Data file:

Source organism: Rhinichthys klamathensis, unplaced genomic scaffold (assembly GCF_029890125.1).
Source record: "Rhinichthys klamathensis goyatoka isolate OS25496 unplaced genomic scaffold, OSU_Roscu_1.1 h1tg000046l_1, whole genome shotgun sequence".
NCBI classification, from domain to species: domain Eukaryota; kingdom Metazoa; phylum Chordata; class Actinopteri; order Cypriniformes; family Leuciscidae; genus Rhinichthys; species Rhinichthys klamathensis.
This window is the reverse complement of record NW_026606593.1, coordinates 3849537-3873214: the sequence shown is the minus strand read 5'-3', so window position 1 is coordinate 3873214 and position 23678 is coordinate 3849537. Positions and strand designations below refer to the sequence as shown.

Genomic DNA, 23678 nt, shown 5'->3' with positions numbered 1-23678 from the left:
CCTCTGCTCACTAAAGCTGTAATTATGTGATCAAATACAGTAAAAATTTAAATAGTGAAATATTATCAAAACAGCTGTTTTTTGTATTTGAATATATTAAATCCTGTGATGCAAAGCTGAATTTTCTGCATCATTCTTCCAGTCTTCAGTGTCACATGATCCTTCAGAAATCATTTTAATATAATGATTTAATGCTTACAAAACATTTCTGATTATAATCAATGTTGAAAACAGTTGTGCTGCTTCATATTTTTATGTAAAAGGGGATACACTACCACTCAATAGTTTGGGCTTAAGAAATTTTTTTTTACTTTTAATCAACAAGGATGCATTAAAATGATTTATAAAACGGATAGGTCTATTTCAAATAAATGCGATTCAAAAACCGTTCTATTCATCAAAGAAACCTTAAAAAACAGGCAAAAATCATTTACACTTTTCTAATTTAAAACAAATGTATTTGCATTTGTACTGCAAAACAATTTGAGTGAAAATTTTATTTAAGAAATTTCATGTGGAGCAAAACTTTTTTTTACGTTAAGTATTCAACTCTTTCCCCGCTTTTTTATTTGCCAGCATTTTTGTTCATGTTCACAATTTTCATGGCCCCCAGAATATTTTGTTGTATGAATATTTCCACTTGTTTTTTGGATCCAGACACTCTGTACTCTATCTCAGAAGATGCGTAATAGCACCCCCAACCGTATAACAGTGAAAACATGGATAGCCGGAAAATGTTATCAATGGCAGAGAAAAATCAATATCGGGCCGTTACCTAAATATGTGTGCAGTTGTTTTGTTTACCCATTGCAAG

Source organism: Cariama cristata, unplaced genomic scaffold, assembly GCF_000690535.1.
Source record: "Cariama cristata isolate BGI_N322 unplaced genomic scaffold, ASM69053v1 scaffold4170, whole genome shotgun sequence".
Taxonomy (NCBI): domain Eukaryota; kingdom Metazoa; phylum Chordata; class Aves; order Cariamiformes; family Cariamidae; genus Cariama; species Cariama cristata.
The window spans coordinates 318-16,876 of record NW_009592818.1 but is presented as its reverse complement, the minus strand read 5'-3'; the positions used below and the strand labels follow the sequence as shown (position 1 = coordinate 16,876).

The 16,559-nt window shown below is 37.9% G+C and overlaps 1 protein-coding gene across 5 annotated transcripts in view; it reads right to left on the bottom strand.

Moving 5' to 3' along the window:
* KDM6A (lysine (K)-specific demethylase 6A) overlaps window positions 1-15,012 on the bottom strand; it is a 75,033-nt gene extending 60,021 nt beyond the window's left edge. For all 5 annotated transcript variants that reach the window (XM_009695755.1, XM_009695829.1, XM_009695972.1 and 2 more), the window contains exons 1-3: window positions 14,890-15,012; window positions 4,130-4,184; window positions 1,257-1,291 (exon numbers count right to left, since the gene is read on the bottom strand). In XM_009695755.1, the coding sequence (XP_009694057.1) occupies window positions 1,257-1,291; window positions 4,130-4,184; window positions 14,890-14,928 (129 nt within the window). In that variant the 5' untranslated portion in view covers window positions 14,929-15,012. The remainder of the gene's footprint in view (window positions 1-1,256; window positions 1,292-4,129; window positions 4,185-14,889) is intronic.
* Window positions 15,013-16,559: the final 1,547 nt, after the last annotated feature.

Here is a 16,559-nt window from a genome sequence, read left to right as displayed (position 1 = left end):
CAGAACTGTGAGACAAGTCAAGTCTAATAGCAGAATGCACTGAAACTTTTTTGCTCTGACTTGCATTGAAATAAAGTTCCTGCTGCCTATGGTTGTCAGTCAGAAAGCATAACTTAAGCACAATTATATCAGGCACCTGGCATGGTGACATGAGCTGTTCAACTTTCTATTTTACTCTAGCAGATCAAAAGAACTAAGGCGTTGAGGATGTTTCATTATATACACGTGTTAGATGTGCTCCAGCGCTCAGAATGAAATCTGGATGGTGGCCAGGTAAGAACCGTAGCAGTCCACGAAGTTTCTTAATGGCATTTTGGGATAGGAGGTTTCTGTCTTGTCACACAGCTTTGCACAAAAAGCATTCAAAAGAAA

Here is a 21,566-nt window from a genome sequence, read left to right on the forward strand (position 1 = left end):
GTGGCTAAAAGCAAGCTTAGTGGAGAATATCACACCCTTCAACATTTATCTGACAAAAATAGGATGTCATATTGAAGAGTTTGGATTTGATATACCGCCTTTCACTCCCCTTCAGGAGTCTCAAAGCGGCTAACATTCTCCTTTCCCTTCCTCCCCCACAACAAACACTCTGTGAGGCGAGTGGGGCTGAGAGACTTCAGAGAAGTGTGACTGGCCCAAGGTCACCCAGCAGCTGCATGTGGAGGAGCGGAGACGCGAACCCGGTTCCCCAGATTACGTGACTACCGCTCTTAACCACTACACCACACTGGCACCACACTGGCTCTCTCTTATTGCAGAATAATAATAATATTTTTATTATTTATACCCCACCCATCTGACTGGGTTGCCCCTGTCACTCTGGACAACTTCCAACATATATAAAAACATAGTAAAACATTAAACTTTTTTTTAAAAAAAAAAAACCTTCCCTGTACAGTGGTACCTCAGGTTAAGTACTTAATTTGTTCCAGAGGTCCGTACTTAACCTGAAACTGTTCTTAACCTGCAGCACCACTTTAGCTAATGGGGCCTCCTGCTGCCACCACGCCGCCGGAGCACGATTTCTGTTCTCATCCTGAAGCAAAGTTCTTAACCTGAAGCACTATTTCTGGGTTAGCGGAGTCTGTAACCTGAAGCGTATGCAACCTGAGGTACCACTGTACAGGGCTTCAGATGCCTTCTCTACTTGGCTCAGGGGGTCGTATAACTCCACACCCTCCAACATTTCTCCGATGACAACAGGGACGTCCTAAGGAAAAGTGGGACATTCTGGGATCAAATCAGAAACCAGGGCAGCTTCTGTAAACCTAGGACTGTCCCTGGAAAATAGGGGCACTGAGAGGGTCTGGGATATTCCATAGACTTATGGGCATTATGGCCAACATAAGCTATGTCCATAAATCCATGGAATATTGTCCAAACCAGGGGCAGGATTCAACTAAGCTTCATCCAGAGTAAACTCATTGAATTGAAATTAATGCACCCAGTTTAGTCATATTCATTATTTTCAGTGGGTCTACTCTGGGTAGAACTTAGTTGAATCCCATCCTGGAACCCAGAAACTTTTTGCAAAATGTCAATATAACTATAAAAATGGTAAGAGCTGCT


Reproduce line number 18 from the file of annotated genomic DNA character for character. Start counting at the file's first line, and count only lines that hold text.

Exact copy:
GTGGCTAAAAGCAAGCTTAGTGGAGAATATCACACCCTTCAACATTTATCTGACAAAAATAGGATGTCATATTGAAGAGTTTGGATTTGATATACCGCCTTTCACTCCCCTTCAGGAGTCTCAAAGCGGCTAACATTCTCCTTTCCCTTCCTCCCCCACAACAAACACTCTGTGAGGCGAGTGGGGCTGAGAGACTTCAGAGAAGTGTGACTGGCCCAAGGTCACCCAGCAGCTGCATGTGGAGGAGCGGAGACGCGAACCCGGTTCCCCAGATTACGTGACTACCGCTCTTAACCACTACACCACACTGGCACCACACTGGCTCTCTCTTATTGCAGAATAATAATAATATTTTTATTATTTATACCCCACCCATCTGACTGGGTTGCCCCTGTCACTCTGGACAACTTCCAACATATATAAAAACATAGTAAAACATTAAACTTTTTTTTAAAAAAAAAAAACCTTCCCTGTACAGTGGTACCTCAGGTTAAGTACTTAATTTGTTCCAGAGGTCCGTACTTAACCTGAAACTGTTCTTAACCTGCAGCACCACTTTAGCTAATGGGGCCTCCTGCTGCCACCACGCCGCCGGAGCACGATTTCTGTTCTCATCCTGAAGCAAAGTTCTTAACCTGAAGCACTATTTCTGGGTTAGCGGAGTCTGTAACCTGAAGCGTATGCAACCTGAGGTACCACTGTACAGGGCTTCAGATGCCTTCTCTACTTGGCTCAGGGGGTCGTATAACTCCACACCCTCCAACATTTCTCCGATGACAACAGGGACGTCCTAAGGAAAAGTGGGACATTCTGGGATCAAATCAGAAACCAGGGCAGCTTCTGTAAACCTAGGACTGTCCCTGGAAAATAGGGGCACTGAGAGGGTCTGGGATATTCCATAGACTTATGGGCATTATGGCCAACATAAGCTATGTCCATAAATCCATGGAATATTGTCCAAACCAGGGGCAGGATTCAACTAAGCTTCATCCAGAGTAAACTCATTGAATTGAAATTAATGCACCCAGTTTAGTCATATTCATTATTTTCAGTGGGTCTACTCTGGGTAGAACTTAGTTGAATCCCATCCTGGAACCCAGAAACTTTTTGCAAAATGTCAATATAACTATAAAAATGGTAAGAGCTGCT